The Straw Hat is a post-War pub of shabby mock Edwardiana between Ladbroke's and Mecca Bingo on the upper level of Shopping City. This is Runcorn New Town in Liverpool overspill country: a reservation for dispossessed Scousers.

It is 12.30 on Friday lunchtime and a succession of grey-faced shoppers head towards the bar, lugging Kwik Save carrier bags. They are ignored by the young men who lounge around the seating bay closest to the pool table. Only the arrival of Susan Thompson causes a stir.

Susan is a local celebrity. As Britain's only female pool pro, she gives exhibitions in pubs and clubs all over the country. She has secured immortality in the Guinness Book of Records for clearing a table faster than any woman on earth.

In January she broke her own record again. It now stands at 42.28 seconds. Four witnesses, including an official timekeeper, looked on at a pub in the Shetland Islands. "You have to run round the table to keep warm up there," she says.

The accent is pure Liverpool. She was born there 25 years ago. Some years before that, her grandfather had been a class act in the city's murky snooker halls. "I know he looks down on me when I'm playing. I like to think I inherited the gift from him."

But a gift for potting balls, God or Grandad-given, is not enough. Susan found that the more she practised, the luckier she became. Pool became an obsession from the moment a friend invited her into her father's pub for a game when she was just 14.

The following year she acquired a table of her own. Between the ages of 15 and 19, she played pool 12 hours a day. School and social life went by the board. "For four years I hardly stepped out of the door," she recalls.

The table still dominates the living room of the compact council house she shares with her mother, father and brother, all of whom are unemployed. "It's like a piece of furniture we've got used to," says Jean Thompson, Susan's mother. "As long as I've got a chair with a clear view of the telly, I don't mind."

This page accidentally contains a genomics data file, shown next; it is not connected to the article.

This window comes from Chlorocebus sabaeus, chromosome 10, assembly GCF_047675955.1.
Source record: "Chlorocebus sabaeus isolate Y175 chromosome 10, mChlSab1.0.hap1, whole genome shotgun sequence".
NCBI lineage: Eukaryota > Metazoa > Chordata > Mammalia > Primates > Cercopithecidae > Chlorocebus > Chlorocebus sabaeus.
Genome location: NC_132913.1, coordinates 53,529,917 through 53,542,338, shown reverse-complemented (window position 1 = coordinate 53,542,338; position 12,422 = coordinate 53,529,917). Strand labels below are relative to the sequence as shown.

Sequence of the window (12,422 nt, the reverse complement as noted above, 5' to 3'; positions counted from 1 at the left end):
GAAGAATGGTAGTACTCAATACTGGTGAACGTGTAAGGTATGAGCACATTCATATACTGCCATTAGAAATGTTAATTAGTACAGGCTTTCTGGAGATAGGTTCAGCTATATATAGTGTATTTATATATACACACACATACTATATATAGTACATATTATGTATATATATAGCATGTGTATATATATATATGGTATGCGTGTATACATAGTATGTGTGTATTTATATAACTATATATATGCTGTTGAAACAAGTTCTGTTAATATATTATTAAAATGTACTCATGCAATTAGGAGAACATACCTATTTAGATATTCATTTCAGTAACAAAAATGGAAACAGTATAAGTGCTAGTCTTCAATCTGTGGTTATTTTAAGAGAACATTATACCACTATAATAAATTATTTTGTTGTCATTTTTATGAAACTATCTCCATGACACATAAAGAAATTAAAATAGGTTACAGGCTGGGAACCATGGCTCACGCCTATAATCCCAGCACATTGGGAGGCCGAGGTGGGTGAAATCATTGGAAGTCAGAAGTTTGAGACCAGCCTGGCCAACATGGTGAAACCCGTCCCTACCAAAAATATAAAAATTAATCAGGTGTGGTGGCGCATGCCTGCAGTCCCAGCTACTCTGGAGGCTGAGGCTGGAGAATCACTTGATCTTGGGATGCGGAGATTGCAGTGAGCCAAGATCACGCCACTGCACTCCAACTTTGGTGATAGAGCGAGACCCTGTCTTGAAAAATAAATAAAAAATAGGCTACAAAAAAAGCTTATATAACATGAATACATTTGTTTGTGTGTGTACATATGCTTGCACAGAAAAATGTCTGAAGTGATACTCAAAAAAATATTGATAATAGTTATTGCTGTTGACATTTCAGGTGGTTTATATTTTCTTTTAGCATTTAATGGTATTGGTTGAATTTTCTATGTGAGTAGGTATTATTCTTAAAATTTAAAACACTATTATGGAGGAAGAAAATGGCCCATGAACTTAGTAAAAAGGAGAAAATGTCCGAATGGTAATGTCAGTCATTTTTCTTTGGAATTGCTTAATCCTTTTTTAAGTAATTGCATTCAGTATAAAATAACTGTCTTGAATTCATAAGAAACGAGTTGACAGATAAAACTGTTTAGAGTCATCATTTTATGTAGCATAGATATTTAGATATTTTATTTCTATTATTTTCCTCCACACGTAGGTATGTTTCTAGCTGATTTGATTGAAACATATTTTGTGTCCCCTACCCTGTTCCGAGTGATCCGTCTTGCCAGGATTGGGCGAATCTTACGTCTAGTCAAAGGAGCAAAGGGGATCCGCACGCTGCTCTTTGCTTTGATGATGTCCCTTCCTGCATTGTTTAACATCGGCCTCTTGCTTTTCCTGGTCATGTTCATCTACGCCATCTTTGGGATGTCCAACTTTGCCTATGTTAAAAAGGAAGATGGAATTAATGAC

In truth, she is immensely proud of her daughter's achievements on the green baize. She spends hours polishing more than 200 trophies which line every available surface.

"That's my favourite," says Susan, gesturing towards a sizeable piece of silverware that makes the FA Cup seem modest by comparison. "The Vauxhall Pro-Am at Great Yarmouth: I had to beat 900 men to win that when I was still an amateur."

Pool remains a macho game. Susan Thompson's name was one of 23 put forward to the Professional Pool Players' Association three years ago. Only 22 were accepted. All men.

"They said I wasn't good enough,'' she says, ``but I had a better record than 19 of them."

The resulting court case made her briefly a cause clbre. And she won. "All I wanted was my rights. I've always known what I wanted to be. I never took my exams and my teachers said I'd regret it. But I think I've proved them wrong."

Well, yes and no. To make a living out of playing pool is not easy on this side of the Atlantic. Travel and accommodation expenses take substantial bites out of tournament winnings, and exhibitions are not well paid. Susan's sponsor, a Runcorn garage, recently went bankrupt and she desperately needs another.

Money may be in short supply, but what she does have is local status. As Susan walks in to the Straw Hat, cue case under her arm, a young regular called Alan leaps to his feet and staggers back in mock horror.

"No way," he says with a grin. "We're going to get beat, lads."

And get beat they do, one after the other. These are the cream of Runcorn's pool players. "They do nothing else all day," says Rollo, 28, who describes himself as a part-time scaffolder and tarmac-layer. "I've been losing to her for nearly ten years. If any other bird beat you, you'd get loads from your mates..."

While Rollo resumes rolling very long cigarettes, his mate Phil is playing shots of cunning subtlety that seem slightly at odds with his powerful, tattooed forearms. Not subtle enough, alas, to snooker Susan. She pots the black and Phil throws a burly arm round her shoulder. "You're the bollocks, you are," he says. It is a compliment.

After an hour, something unusual happens. Susan makes a slip and pots the white after the black. Alan has won a game. He celebrates as though he has just scored in front of the Anfield Kop. Even the grey-faced shoppers applaud. The landlord produces a betting slip and asks for his autograph.

Susan smiles as she slides her cue back in its case. Every now and then she allows the lads a look in.

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